Fishing from kayaks has exploded in popularity over the past decade, and for good reason. These small personal watercraft offer several advantages to the angler over conventional boats — no need for a boat launch, no noisy motor to scare the fish, and a nimbleness that lets you get into those tight spots where fish like to hide and where typical fishing boats won’t fit.
It would be hard to find a more personal outdoor activity than paddling a single-seat kayak (two- and four-seat kayaks are also available). You propel yourself and go exactly where you want to go, which gives you the freedom to escape the crowds and find nature on your own terms.
That personal character of a kayak is something to keep in mind when buying one.
You will be spending a lot of time in (or on) it, so be sure it fits you and you are completely comfortable. Lucian Gazel runs a kayak fishing guide service on the Great Lakes, and he says you can do that without actually putting a kayak in the water. “In the store, you can sit in the kayak, get a paddle and move your arms and you can tell right away if you’re too restricted or if you have a good fit.”
Your individual needs go beyond just how the kayak fits, however. Where you will use the kayak and where you will fish are also important. If you’ll primarily fish in open water — large lakes — then stability may be more important. If you’ll spend most of your time on rivers and smaller lakes, then mobility and nimbleness may be bigger priorities.
Accessorizing Your Kayak
While kayaks are able to go where conventional fishing boats can’t, their relative smaller size means a whole different strategy on carrying your fishing “stuff.” Space is at a premium, and you have to carefully plan how you’ll carry rods, reels, tackle, bait and all the other gear you can just throw into a fishing boat.
So, what do you need and where do you put it? The experts agree that the key is to start slow. “I wouldn’t buy any kind of fishing accessory for a kayak until I’ve had the kayak in the water at least 3 or 4 times,” says Gazel. “The mistake kayak rookies often make is they put their rod holder in a place that interferes with their paddling. The problem is, once you’ve drilled that hole, you’re pretty well stuck with it.”
There are numerous accessories for the kayak angler — rod holders, storage for bait and fish, tackle boxes, running lights, anchors, drift chutes, seatbacks, paddle keepers, fish finders — the list goes on and on.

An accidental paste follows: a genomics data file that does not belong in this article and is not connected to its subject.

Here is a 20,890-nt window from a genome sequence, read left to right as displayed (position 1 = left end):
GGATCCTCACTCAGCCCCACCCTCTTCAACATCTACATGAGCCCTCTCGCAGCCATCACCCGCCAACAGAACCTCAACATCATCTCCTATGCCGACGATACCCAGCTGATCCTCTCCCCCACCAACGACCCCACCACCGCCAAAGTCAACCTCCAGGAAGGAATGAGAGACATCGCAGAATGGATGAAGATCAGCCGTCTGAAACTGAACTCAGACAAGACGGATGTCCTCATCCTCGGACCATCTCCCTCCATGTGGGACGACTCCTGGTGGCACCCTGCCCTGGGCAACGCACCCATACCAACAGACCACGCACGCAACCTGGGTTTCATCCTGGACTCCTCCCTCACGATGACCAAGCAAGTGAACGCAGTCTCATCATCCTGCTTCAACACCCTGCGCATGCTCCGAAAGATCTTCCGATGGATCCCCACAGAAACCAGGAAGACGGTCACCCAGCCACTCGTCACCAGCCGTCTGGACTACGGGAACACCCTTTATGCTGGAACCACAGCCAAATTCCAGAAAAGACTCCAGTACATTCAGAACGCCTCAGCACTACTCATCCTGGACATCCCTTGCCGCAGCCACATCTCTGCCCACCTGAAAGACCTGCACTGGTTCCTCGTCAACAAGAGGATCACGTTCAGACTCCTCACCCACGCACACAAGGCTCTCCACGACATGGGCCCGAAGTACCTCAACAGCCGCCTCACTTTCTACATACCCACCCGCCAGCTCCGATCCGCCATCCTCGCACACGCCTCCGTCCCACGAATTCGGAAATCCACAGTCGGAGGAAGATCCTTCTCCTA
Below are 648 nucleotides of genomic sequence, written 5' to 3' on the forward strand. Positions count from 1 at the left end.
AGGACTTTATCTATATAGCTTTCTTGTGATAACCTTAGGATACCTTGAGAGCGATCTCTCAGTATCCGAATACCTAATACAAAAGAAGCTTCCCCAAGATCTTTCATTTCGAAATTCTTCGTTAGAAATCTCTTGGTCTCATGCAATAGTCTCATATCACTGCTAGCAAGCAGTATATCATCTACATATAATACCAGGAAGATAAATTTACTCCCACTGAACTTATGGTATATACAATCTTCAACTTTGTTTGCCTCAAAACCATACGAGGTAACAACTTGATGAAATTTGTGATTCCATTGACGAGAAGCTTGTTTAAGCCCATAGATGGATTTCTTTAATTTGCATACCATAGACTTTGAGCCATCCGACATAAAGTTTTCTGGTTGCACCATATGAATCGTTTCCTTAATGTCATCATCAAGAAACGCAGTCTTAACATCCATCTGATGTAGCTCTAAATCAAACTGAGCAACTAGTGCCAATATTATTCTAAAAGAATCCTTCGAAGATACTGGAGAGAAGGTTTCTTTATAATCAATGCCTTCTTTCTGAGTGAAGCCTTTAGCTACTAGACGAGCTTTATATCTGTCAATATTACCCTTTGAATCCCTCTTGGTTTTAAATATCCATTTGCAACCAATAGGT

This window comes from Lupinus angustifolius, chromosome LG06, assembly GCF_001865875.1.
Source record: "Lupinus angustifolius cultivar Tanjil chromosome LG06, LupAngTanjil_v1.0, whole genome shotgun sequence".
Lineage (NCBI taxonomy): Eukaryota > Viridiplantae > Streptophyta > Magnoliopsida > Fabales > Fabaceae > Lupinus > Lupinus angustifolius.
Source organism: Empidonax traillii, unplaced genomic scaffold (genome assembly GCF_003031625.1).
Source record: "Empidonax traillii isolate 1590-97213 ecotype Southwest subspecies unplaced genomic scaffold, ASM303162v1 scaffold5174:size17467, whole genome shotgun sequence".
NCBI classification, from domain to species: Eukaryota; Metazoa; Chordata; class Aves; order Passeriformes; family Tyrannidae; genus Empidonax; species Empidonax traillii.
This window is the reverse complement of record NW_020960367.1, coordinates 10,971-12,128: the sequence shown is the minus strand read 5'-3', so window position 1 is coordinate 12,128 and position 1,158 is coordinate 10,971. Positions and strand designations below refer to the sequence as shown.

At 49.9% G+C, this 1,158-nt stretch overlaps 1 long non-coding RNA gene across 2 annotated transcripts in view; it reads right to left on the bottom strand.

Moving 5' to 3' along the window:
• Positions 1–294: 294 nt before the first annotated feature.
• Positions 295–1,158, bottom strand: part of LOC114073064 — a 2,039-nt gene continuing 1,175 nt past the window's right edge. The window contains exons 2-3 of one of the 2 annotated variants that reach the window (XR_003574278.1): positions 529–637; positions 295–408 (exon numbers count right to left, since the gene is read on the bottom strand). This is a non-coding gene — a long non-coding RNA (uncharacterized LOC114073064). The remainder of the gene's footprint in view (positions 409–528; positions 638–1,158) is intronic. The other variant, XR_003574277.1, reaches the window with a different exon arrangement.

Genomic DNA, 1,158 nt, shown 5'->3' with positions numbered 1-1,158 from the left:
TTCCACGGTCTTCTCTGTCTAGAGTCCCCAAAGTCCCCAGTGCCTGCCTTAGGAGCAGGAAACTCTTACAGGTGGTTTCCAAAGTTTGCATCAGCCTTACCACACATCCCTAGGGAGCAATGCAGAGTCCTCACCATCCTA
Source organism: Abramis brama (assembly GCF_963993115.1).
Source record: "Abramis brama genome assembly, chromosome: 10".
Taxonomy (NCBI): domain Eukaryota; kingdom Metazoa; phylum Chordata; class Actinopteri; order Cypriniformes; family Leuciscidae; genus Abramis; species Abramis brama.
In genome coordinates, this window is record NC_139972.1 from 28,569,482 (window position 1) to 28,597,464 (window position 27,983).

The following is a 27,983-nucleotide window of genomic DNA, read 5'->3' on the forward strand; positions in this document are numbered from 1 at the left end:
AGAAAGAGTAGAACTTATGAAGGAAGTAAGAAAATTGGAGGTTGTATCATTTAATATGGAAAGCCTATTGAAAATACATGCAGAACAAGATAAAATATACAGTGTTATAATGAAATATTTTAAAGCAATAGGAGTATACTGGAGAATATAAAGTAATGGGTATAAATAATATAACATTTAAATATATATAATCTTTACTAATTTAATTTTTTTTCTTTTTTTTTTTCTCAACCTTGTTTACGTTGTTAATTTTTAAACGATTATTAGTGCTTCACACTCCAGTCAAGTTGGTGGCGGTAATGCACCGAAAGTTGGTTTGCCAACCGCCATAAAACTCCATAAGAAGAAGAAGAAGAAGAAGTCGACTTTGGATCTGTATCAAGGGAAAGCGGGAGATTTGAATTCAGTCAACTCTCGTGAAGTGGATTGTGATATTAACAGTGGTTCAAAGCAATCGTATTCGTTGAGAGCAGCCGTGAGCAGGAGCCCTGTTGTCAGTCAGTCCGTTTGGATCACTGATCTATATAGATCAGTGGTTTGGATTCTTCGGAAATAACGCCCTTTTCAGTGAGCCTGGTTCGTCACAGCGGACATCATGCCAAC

Kayak veterans say newcomers should keep things simple, at least at first. All you really need is a rod holder. Then, after a few trips you can adapt your kayak fishing gear to your own experiences. There’s plenty of time to stock up on your “toys.”
Catching Fish from a Kayak
Kayaks give you a built-in advantage of “stealth” fishing, and the ability to go just about anywhere the fish are. Still, there are different techniques for fishing from a kayak.
Trolling — Just as with a conventional boat, but you can troll in tighter areas. You drift with the current or paddle, dragging a lure or bait.
Drifting — You can drift in the general direction of a structure. Put away your paddle and use a rudder to steer.
Side Saddle — From a sit-on-top kayak, this is an excellent technique in shallow water where you can see bottom. You can control the kayak without a paddle, using your feet to “walk” across the bottom.
Poling and Standing — Standing lets you see down in the water for excellent sight-casting. Obviously, this takes a very stable craft in calm waters. You can use a pole to propel yourself.
Fly Fishing — Easier in a sit-inside kayak, because you’ve got a perfect place to store a stripped fly line.
Wade Fishing — You can anchor the kayak, or you can tie yourself to it with a bowline.
Once you’ve fished from a kayak, you may never go back to the “old” way. And you may also find you spend plenty of time in your kayak without a fishing rod, simply enjoying nature.
CHOOSING A KAYAK PADDLE
Choosing the right paddle is very important — you’re going to be using that paddle virtually every moment you’re in the kayak. Lucian Gazel’s advice is simple: “Buy the most expensive paddle you can afford.”
3 Paddle Characteristics
Blade Length and Shape
A wider blade has more surface area and can provide more acceleration, but will also require more effort. Feathered blades have the blades turned at an angle to one another (rather than parallel). This allows a more efficient stroke as the blade that is not in the water is leading into the wind with its narrow edge instead of the flat side, for less wind resistance. However, additional wrist turning is required, so a compromise for novice paddlers is a collapsible paddle that can be adjusted for feathered or unfeathered use.
A spooned paddle has a curled or cupped face that increases the power of a stroke, while a dihedral paddle has a type of tapered nose in the middle of the face that helps direct water around the paddle.
Shaft Length and Shape
Length is important based on your size, the size of the kayak and the paddle effort desired. While most paddle shafts are straight, there are several bent-shaft models that may increase a paddler’s comfort as well as provide for a stronger, more efficient stroke.
The materials used to construct the paddle will determine its weight, durability and flexibility. Paddles may be made of fiberglass, plastic, aluminum, graphite, Kevlar, carbon or good-old-fashioned wood. Each type has its own feel as to weight and flex. Where you kayak is also important. If you primarily use rivers, streams and small lakes, you are more likely to run into rocks, trees and other debris, so durability is more important than if you primarily kayak in open water.
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